When the lovely but depressed Miranda (Selma Blair) accepts a marriage proposal from Abe (Jordan Gelber) by saying "Things could have been even worse," you have to ask, "Really?"
The anti-anti-anti-hero of Todd Solondz' "Dark Horse," balding, pudgy Abe collects toys, abuses counter clerks, drives a cab-yellow Humvee, lives with his parents (Mia Farrow and Christopher Walken), works for his father and wears a Jets jersey to the office. Charisma he has not. But the real key to disliking Abe is that he's ungrateful. And thus joyless. And even though Todd Solondz' latest journey into suburban dysfunction may seem dark (and is), it's also about joy, and how easily it's wasted.
Solondz, whose previous work included the breakout "Welcome to the Dollhouse," and the splendidly warped "Happiness" and "Storytelling," is still interested in cruelty. In "Dark Horse" (most of which was filmed on Long Island, even though it's set in New Jersey), the cruelty is largely of the self-inflicted variety. Like Solondz' other grimly comic work, the film is also hard-wired to a kind of calcifying social angst. Abe couldn't be happy if he tried, which he does not.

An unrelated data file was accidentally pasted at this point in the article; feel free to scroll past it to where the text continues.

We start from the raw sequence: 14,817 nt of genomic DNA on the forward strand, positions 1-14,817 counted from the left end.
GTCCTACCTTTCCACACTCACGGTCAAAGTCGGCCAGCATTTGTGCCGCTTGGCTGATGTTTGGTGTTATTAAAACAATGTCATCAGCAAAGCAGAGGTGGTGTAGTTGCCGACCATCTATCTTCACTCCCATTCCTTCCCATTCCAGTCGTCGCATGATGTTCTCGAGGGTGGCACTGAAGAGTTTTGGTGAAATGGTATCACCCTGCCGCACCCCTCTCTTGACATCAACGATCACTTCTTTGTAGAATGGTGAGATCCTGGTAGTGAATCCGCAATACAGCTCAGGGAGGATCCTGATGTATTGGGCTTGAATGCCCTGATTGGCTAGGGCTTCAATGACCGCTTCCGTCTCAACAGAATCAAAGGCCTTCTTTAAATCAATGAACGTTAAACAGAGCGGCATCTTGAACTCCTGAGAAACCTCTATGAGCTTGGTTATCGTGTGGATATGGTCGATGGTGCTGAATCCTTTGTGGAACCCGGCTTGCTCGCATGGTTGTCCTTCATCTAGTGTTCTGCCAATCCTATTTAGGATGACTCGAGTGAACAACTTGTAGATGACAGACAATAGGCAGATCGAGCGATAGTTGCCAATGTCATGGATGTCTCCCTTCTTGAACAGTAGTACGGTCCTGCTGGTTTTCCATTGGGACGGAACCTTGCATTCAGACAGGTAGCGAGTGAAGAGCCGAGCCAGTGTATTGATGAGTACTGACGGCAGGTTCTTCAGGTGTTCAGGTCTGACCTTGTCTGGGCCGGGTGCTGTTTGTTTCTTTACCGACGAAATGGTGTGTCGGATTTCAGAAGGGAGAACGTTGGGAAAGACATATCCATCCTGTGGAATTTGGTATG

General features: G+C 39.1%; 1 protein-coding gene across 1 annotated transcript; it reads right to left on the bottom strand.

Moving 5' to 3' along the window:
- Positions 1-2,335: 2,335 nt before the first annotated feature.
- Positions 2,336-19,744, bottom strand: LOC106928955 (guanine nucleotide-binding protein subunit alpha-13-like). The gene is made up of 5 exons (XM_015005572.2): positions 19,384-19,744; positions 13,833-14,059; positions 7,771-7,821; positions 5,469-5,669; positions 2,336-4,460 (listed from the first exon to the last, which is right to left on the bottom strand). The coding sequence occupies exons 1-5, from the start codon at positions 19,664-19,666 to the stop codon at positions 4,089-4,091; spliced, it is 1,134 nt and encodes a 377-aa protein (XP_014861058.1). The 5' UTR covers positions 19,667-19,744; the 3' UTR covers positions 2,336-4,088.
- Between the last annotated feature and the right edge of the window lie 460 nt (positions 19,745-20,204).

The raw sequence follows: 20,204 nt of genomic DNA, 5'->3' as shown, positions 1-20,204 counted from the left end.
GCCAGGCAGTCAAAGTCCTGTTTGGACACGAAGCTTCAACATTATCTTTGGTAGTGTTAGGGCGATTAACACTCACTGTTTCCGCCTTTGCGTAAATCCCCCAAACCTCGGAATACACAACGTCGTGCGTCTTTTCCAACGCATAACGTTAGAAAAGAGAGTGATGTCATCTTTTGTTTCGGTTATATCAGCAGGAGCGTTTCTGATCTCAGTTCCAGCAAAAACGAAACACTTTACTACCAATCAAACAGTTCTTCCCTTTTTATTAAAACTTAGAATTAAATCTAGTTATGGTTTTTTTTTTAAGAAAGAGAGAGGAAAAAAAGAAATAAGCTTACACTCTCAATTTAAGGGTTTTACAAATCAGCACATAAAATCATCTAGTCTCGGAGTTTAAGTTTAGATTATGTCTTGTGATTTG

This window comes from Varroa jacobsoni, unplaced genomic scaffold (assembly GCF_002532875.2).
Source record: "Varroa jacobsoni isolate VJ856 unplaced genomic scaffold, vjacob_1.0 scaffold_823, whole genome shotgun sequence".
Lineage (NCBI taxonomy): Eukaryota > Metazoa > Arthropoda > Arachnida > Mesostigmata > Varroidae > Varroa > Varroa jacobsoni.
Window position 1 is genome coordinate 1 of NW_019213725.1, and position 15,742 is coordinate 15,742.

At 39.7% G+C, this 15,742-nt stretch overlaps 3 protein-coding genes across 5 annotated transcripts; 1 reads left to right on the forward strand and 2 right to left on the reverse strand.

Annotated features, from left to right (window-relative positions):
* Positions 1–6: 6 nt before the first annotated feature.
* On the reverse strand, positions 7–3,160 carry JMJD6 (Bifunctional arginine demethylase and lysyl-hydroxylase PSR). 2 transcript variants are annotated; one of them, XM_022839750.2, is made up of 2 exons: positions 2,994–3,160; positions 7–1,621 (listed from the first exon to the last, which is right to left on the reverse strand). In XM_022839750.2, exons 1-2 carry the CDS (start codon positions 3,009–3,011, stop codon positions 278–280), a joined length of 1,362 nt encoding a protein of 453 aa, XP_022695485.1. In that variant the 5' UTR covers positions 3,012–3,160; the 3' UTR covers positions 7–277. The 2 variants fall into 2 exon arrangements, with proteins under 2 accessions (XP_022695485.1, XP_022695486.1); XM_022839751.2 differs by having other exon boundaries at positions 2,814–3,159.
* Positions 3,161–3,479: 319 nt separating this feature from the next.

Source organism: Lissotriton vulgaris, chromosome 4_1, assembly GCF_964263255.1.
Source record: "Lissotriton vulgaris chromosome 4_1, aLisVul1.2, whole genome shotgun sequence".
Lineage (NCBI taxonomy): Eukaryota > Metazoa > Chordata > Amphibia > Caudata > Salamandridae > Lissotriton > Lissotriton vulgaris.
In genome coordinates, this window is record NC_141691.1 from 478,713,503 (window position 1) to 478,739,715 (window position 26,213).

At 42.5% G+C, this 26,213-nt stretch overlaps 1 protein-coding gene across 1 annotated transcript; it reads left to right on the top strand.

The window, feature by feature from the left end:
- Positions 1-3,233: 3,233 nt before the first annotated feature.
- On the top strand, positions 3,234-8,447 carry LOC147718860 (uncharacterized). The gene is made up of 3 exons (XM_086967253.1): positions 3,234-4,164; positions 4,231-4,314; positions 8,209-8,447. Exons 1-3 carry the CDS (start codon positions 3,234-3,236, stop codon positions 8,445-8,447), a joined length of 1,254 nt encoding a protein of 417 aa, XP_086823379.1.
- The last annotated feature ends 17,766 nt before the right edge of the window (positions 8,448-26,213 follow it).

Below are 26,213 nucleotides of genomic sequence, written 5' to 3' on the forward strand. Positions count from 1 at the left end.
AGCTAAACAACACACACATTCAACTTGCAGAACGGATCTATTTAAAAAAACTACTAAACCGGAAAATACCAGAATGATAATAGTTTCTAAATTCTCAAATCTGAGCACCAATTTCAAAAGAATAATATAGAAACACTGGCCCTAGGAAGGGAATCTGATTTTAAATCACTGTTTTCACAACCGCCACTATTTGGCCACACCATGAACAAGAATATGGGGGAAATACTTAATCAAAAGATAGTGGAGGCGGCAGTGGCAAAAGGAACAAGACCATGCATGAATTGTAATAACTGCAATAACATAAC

He can't quite distinguish between his fantasy life and reality. He has no clue as to the affection being wasted on him by his father's assistant, Marie (a terrific Donna Murphy), who does his work for him, and visits his dreams. He's blind to the obvious fact that Miranda is still in love with Mahmoud (Aasif Mandvi) and she in turn is oblivious to the idea that one should not bring an old boyfriend on a date with a new fiancee.
"Are you for real?" Miranda asks Abe, after his proposal has registered. "I mean, you're not being ironic? Like performance art?" "Dark Horse" is certainly being ironic. Which doesn't mean it isn't a fully realized performance -- or art, of a rather perverse variety.
PLOT His protracted adolescence at an end, not-so-young man gets his cosmic comeuppance. Unrated
PLAYING AT Cinema Arts Centre, Huntington
BOTTOM LINE Darkly comedic, cringe-inducing, morbidly fascinating